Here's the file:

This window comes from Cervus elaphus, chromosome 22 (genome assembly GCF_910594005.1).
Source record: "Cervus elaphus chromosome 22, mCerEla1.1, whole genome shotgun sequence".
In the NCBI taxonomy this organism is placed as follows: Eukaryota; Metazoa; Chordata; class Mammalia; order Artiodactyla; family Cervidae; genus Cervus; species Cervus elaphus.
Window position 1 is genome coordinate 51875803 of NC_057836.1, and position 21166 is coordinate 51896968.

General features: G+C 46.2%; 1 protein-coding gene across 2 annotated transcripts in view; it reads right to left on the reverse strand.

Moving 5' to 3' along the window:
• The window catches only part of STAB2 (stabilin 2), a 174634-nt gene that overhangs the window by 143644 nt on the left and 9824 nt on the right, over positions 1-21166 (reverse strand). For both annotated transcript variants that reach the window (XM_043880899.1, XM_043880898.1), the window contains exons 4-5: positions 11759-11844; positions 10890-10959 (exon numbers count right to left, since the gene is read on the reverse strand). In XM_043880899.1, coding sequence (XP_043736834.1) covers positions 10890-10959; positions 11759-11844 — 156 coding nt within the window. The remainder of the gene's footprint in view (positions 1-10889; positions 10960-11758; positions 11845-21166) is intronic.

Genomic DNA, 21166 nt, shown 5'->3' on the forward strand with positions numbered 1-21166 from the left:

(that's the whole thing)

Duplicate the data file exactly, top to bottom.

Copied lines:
This window comes from Cervus elaphus, chromosome 22 (genome assembly GCF_910594005.1).
Source record: "Cervus elaphus chromosome 22, mCerEla1.1, whole genome shotgun sequence".
In the NCBI taxonomy this organism is placed as follows: Eukaryota; Metazoa; Chordata; class Mammalia; order Artiodactyla; family Cervidae; genus Cervus; species Cervus elaphus.
Window position 1 is genome coordinate 51875803 of NC_057836.1, and position 21166 is coordinate 51896968.

General features: G+C 46.2%; 1 protein-coding gene across 2 annotated transcripts in view; it reads right to left on the reverse strand.

Moving 5' to 3' along the window:
• The window catches only part of STAB2 (stabilin 2), a 174634-nt gene that overhangs the window by 143644 nt on the left and 9824 nt on the right, over positions 1-21166 (reverse strand). For both annotated transcript variants that reach the window (XM_043880899.1, XM_043880898.1), the window contains exons 4-5: positions 11759-11844; positions 10890-10959 (exon numbers count right to left, since the gene is read on the reverse strand). In XM_043880899.1, coding sequence (XP_043736834.1) covers positions 10890-10959; positions 11759-11844 — 156 coding nt within the window. The remainder of the gene's footprint in view (positions 1-10889; positions 10960-11758; positions 11845-21166) is intronic.

Genomic DNA, 21166 nt, shown 5'->3' on the forward strand with positions numbered 1-21166 from the left: